Take a Stand Against Alcohol Advertising on Twin Cities Metro Public Transit
To the Metro Transit Service and to the members of Minnesota's legislative body,
As high school students at the Minnesota Virtual Academy health class, we have been studying the effects of alcohol, tobacco, and other drugs on our bodies, minds and emotions. We have learned about the seriousness of these products, and how they can damage and/or threaten both our present and future well-being in all aspects of health (mental and emotional, social, and physical). We were shocked to discover that, according to the US Center for Disease Control and Prevention, alcohol consumption leads to the annual death of approximately 88,000 people in the US, and that the life of those who die through alcohol consumption is shortened by around 30 years (source: http://www.cdc.gov/alcohol/pdfs/alcoholyourhealth.pdf). In addition, the consumption of alcohol leads to the spending of billions of dollars a year in damage repair by the US government.
So, isn’t it clear that we don’t want any of this? And hasn’t the consumption of alcohol been banned for minors and restricted for drivers? Why is it then that in our daily lives we are faced by a constant stream of advertisements promoting products that the law actually restricts or bans? Is there anything rational about banning excessive alcohol consumption for drivers, while at the same time permitting utility in our roads to display advertisements endorsing alcoholic beverages?
It is shocking that in spite of our increasing knowledge on the subject of alcohol consumption, apublic transportation servicein the Twin Cities metro area continues to allow the display of alcohol-related advertising on its utility. Isn't it contradictory that the Metro Transit Service and our government (ever trying to ensure our safety) still allow publicly-used services to negatively target citizens and patrons?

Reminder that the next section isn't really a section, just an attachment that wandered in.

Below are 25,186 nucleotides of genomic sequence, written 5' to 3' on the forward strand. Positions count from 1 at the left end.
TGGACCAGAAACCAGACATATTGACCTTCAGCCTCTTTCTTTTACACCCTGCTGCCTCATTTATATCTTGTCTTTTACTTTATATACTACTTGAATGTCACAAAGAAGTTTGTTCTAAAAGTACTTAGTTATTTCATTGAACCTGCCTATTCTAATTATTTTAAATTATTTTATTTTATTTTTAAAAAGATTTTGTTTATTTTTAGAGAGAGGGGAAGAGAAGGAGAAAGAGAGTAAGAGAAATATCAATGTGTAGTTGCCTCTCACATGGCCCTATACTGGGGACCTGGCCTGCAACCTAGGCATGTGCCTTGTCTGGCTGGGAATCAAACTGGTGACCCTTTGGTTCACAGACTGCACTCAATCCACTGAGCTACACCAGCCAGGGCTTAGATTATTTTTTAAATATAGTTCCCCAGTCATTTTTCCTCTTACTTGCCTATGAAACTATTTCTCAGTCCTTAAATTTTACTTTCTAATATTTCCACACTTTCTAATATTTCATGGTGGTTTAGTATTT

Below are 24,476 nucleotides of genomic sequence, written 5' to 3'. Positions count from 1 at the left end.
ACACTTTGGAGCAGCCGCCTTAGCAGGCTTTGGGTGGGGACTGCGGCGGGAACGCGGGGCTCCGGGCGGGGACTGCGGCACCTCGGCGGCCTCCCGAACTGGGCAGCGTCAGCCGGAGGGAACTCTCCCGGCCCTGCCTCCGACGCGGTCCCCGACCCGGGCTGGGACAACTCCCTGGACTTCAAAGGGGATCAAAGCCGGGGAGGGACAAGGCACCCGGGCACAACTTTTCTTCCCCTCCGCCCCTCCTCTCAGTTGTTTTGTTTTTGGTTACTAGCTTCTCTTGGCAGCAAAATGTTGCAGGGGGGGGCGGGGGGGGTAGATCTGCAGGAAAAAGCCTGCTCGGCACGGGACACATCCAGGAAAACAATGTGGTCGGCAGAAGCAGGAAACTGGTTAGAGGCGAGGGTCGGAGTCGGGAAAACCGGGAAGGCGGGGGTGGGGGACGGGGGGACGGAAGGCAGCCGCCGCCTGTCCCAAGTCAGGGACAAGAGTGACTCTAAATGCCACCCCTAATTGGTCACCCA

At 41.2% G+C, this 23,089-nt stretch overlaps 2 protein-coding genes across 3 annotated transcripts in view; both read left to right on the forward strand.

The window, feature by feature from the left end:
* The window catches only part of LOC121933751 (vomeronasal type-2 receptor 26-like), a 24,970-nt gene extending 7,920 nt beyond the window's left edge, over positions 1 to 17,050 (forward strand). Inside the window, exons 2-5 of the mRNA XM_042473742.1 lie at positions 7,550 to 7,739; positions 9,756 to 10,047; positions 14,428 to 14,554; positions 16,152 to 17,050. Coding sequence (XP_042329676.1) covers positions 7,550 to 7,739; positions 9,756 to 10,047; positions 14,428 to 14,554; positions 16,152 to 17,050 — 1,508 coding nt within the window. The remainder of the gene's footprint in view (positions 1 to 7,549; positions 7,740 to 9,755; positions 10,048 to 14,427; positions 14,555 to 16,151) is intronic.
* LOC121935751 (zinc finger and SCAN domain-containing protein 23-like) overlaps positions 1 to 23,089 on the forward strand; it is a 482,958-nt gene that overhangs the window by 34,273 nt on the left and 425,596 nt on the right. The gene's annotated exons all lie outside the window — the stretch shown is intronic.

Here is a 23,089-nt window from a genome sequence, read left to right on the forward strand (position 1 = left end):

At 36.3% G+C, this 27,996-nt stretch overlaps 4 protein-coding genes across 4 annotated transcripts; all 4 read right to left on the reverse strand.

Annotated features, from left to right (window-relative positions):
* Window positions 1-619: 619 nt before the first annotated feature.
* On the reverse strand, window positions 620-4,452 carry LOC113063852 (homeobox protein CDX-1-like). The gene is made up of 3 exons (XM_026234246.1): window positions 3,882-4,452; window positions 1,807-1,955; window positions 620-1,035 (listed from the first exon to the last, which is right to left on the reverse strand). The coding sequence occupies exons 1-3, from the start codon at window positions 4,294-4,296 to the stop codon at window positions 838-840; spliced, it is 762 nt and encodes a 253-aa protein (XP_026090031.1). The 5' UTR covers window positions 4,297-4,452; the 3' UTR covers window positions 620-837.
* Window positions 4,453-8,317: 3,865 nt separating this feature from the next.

While advertisement on metro transit may be necessary to support their wonderful service, advertisements with potential negative effects should be outlawed. We suggest that the Metro Transit Service—and the leaders of Minnesota’s government—re-think their endorsement of alcoholic products that endanger the lives of Americans and threaten the stability of this country. Many metro-transport services (including major agencies in Seattle, San Francisco, Boston and Philadelphia) have already taken a step forwards by prohibiting the advertisement of alcoholic products on their utility. Please consider following their wise example and joining their lead as they work to improve the lives of US citizens or residents. For more information on this topic, please visit the following webpage: http://alcoholjustice.org/images/stories/aj_transitad_report_f_low.pdf
A ninth grade student on behalf of the MNVA health class; joined by family, staff, friends, other MNVA students, and all those who take an interest in our cause